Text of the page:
In an attempt to identify whether two clinical measurements could help identify which TB patients could benefit from shorter treatment, researchers found that the measurements failed to work. The recent study was published online by the American Journal of Respiratory and Critical Care Medicine.

The two measurements tested were: absence of a cavity in the lungs (detected by chest X-ray), and sputum culture conversion.

The Phase III clinical trial conducted by the Tuberculosis Research Unit (TBRU) at Case Western Reserve University and UH Case Medical Center in Cleveland (the only National Institutes of Health supported TB unit in the US) involved TB patients in Uganda, Brazil, and the Philippines.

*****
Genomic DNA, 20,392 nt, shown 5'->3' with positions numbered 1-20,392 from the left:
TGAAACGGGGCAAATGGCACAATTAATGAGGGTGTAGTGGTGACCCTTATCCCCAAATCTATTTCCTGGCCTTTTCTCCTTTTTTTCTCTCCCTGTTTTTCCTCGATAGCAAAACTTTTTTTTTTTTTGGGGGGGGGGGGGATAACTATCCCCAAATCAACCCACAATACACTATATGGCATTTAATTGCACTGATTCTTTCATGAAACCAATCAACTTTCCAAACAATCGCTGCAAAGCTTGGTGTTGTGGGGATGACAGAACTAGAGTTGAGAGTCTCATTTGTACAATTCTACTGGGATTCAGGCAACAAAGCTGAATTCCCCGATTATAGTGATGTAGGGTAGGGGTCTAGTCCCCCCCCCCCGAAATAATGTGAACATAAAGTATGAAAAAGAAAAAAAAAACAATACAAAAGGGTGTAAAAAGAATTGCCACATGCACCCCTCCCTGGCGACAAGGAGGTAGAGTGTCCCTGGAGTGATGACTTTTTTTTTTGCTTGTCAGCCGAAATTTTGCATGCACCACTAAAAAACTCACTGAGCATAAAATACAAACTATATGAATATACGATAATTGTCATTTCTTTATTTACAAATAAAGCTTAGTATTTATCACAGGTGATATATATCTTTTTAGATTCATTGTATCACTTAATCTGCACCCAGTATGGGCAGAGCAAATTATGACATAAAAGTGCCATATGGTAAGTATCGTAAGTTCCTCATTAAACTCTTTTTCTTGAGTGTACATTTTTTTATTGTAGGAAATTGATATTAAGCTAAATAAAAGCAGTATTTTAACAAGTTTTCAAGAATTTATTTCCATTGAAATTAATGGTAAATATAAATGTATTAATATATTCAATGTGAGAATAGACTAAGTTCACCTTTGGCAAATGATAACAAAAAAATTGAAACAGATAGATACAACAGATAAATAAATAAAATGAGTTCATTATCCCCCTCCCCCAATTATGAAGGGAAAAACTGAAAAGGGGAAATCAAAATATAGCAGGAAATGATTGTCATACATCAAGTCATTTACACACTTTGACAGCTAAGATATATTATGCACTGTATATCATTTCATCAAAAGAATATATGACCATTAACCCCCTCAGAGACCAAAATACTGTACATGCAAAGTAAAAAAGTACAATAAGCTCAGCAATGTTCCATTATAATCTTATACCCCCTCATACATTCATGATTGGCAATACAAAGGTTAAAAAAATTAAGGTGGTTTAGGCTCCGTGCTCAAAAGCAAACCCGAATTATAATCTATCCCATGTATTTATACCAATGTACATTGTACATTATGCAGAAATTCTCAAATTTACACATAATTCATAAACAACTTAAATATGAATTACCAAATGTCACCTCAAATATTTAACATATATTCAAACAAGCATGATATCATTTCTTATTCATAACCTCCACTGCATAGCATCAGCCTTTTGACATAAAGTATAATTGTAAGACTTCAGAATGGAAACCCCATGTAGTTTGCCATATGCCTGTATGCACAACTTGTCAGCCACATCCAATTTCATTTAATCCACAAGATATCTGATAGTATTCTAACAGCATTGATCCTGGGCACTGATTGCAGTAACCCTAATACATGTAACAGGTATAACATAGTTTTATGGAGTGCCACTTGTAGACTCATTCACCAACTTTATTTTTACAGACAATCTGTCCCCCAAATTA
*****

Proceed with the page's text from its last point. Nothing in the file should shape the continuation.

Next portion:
"We found that combining these two clinical measurements failed to select TB patients who could benefit from shorter drug treatment. TB patients receiving 4 months of TB treatment had their disease come back much more often than those who got 6 months of drug treatment," said W. Henry Boom, MD, an infectious disease expert and Director of the TBRU in an announcement about the study. "This study points out the limitations of current clinical measures to identify the relatively small group of TB patients who respond poorly to standard drug treatment."